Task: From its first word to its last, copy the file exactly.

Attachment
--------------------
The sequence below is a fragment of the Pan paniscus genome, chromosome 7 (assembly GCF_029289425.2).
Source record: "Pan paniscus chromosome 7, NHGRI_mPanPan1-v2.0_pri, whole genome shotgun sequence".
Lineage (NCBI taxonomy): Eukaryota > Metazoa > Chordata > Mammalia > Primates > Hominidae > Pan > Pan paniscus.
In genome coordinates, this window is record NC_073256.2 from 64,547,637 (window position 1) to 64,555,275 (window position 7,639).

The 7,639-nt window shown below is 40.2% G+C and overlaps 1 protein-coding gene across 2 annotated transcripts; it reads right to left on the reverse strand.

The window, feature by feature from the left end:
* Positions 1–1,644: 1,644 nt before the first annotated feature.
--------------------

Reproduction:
The sequence below is a fragment of the Pan paniscus genome, chromosome 7 (assembly GCF_029289425.2).
Source record: "Pan paniscus chromosome 7, NHGRI_mPanPan1-v2.0_pri, whole genome shotgun sequence".
Lineage (NCBI taxonomy): Eukaryota > Metazoa > Chordata > Mammalia > Primates > Hominidae > Pan > Pan paniscus.
In genome coordinates, this window is record NC_073256.2 from 64,547,637 (window position 1) to 64,555,275 (window position 7,639).

The 7,639-nt window shown below is 40.2% G+C and overlaps 1 protein-coding gene across 2 annotated transcripts; it reads right to left on the reverse strand.

The window, feature by feature from the left end:
* Positions 1–1,644: 1,644 nt before the first annotated feature.